Philadelphia chromosome-positive (Ph+) leukemia is a fatal hematological malignancy. Although standard treatments with tyrosine kinase inhibitors (TKI) have achieved remarkable success in prolonging patient survival, intolerance, relapse and TKI resistance remain serious issues for patients with Ph+ leukemia. Here, we report a new leukemogenic process in which RAPSYN and BCR-ABL co-occur in Ph+ leukemia, and RAPSYN mediates the neddylation of BCR-ABL. Consequently, neddylated BCR-ABL enhances the stability by competing its c-CBL-mediated degradation. Furthermore, SRC phosphorylates RAPSYN to activate its NEDD8 E3 ligase activity, promoting BCR-ABL stabilization and disease progression. Moreover, in contrast to in vivo ineffectiveness of PROTAC-based degraders, depletion of RAPSYN expression or its ligase activity decreased BCR-ABL stability and, in turn, inhibited tumor formation and growth. Collectively, these findings represent an alternative to tyrosine kinase activity for the oncoprotein and leukemogenic cells and generate a rationale of targeting RAPSYN-mediated BCR-ABL neddylation for the treatment of Ph+ leukemia.
Zhao et al describe a novel function for RAPSYN in bcr-abl fusion associated leukemia. They show that RAPSYN stabilizes the oncogenic BCR-ABL fusion protein. Their findings are important and the strength of findings is convincing. The reviewers have made suggestions about further strengthening the rigor by use of more primary samples.
Philadelphia chromosome-positive (Ph+) leukemia is a myeloproliferative neoplasm characterized by the reciprocal translocation between the long arms of chromosome 9 and 22, t (9;22) (q34.1; q11.2) (de Klein et al., 1982; Deininger et al., 2000). This cytogenetic abnormality results in a BCR-ABL fusion gene, which encodes the chimeric protein BCR-ABL with enhanced tyrosine kinase activity (Cortes et al., 2021). Based on its oncogenic role in Ph+ leukemia, BCR-ABL has been regarded as the most pivotal target for Ph+ leukemia therapy, especially for chronic myeloid leukemia (CML). Tyrosine kinase inhibitors (TKI) have been the main treatment option for Ph+ leukemia, remarkably prolonging the patients’ life span and improving their quality of life (Hochhaus et al., 2020; Jabbour and Kantarjian, 2020). However, most patients develop TKI resistance and relapse after long-term treatment (Braun et al., 2020). It is worth noting that the increase of BCR-ABL expression can affect the sensitivity to TKIs and eventually determine the rate of TKI resistance in patients with Ph+ leukemia in addition to the mutations in the kinase domain (Jabbour et al., 2007). Mutations in the kinase domain can change the conformation of BCR-ABL, thus interfering with the binding between TKIs and BCR-ABL and resulting in decreased therapeutic efficacy (Lussana et al., 2018). In parallel, the increase of BCR-ABL expression can affect the sensitivity to TKIs and eventually determine the rate of disease progression and TKI resistance in patients with Ph+ leukemia (Barnes et al., 2005). Therefore, effective degradation of BCR-ABL could address the issues on TKI resistance and leukemia-initiating cells (LICs), and PROTAC-based protein degradation strategy may represent a new therapeutic approach (Bekes et al., 2022). Currently, based on different ubiquitin E3 ligases, including VHL, CRBN and IAP, PROTAC-based degraders at nM level have shown significant degradation of BCR-ABL in CML cell lines, cell lines carrying mutations in BCR-ABL as well as patient-derived primary cells containing multiple BCR-ABL mutations (Demizu et al., 2016; Lai et al., 2016; Shimokawa et al., 2017; Zhao et al., 2019; Burslem et al., 2019; Liu et al., 2022). Unfortunately, the excellent cellular activity by the PROTAC-based degraders has not been able to translate to in vivo efficacy, even in rare examples of xenografted mouse models (Zhao, Ren et al., 2019; Jiang et al., 2021a), resulting in uncertain usefulness of these degraders. Nonetheless, the unsatisfactory results are not really surprising because the underlying mechanism of elevated BCR-ABL expression remains largely unclear.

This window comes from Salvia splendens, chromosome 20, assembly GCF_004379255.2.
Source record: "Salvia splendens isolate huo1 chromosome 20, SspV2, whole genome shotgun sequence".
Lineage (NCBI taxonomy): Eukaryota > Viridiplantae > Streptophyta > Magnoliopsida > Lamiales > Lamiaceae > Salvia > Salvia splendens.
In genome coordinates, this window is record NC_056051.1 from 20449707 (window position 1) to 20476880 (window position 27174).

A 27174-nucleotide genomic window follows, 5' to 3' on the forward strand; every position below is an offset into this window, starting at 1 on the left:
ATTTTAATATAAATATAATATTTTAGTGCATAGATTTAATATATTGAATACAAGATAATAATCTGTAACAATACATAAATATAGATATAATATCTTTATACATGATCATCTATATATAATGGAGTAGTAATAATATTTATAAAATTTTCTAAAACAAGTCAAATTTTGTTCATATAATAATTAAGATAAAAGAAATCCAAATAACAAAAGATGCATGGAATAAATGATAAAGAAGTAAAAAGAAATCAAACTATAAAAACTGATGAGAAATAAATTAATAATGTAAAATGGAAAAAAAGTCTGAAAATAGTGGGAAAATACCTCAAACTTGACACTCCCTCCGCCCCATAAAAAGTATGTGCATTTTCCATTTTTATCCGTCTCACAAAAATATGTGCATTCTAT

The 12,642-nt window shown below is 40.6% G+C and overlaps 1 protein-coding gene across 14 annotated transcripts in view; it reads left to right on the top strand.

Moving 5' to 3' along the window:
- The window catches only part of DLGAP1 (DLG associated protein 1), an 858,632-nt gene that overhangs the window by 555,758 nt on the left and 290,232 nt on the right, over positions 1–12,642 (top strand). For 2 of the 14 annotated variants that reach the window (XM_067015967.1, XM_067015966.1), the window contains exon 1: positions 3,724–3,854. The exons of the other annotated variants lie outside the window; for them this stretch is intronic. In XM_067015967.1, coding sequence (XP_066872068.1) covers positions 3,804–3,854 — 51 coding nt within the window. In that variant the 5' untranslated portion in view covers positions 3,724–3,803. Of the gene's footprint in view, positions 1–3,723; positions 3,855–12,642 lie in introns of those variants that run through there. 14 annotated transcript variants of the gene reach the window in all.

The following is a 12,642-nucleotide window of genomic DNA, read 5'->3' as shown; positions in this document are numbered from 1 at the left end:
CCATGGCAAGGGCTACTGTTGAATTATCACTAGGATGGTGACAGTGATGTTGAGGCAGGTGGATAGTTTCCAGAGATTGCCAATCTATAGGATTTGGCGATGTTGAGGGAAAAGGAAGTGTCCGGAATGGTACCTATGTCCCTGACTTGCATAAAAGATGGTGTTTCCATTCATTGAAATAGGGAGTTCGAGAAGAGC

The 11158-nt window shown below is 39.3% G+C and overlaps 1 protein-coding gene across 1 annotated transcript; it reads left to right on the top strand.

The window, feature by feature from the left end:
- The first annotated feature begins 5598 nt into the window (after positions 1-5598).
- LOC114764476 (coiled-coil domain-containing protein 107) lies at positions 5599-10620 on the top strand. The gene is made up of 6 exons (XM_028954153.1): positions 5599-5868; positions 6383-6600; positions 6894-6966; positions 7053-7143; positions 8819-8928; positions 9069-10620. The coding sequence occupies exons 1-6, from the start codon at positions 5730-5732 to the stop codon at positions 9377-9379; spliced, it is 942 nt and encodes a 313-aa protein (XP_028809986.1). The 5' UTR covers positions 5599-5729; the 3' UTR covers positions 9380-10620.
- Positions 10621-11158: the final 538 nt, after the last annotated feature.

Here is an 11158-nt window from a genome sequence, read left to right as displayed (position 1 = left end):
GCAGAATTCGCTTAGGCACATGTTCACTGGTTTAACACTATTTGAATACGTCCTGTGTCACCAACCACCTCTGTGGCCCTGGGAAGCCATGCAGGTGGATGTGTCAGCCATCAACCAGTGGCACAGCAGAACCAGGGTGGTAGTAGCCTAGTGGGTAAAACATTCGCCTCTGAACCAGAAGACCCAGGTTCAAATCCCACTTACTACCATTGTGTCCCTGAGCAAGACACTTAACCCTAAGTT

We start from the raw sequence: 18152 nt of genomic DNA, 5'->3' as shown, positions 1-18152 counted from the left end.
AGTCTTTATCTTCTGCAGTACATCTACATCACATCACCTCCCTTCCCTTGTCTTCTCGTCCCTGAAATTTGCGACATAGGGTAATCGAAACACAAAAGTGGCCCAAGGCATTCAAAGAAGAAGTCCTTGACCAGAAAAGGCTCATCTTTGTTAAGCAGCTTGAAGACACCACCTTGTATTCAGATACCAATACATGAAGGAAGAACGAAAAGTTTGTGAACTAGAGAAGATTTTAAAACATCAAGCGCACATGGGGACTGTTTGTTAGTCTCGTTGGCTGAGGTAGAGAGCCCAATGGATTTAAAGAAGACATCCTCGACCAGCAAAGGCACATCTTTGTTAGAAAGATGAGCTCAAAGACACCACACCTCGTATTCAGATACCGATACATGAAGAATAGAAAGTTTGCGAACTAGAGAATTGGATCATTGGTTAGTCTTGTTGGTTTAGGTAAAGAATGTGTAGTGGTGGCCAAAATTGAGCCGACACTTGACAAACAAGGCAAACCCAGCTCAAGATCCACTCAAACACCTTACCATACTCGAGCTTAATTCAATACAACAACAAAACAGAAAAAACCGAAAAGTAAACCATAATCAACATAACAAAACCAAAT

Receptor-associated protein of the synapse (RAPSYN) has been identified as a classic synaptic adaptor protein that binds to the acetylcholine receptor (AChR) and several cytoskeleton-associated proteins, contributing to AChR clustering and neuromuscular junction (NMJ) formation (Huh and Fuhrer, 2002; Witzemann et al., 2013). Later, RAPSYN was found to exert NEDD8 E3 ligase activity to catalyze the neddylation for AChR aggregation.(Li et al., 2016) Despite the extensive studies of RAPSYN in muscular and neuronal cells and tissues (Legay and Mei, 2017; Li et al., 2018), with regard to its involvement in leukemogenesis, there is no available information thus far except for our previous finding. Previously, RAPSYN was found to be located in the cytosol of the typical Ph+ leukemia cell line K562 when a small molecule was used to probe its binding proteins using a proteomics approach (Wang et al., 2015). Because of its newly identified E3 ligase activity for neddylation and its occurrence in the Ph+ leukemia cell line, we speculated that RAPSYN might contribute to Ph+ leukemia development through its enzymatic activity instead of only serving as a scaffolding protein.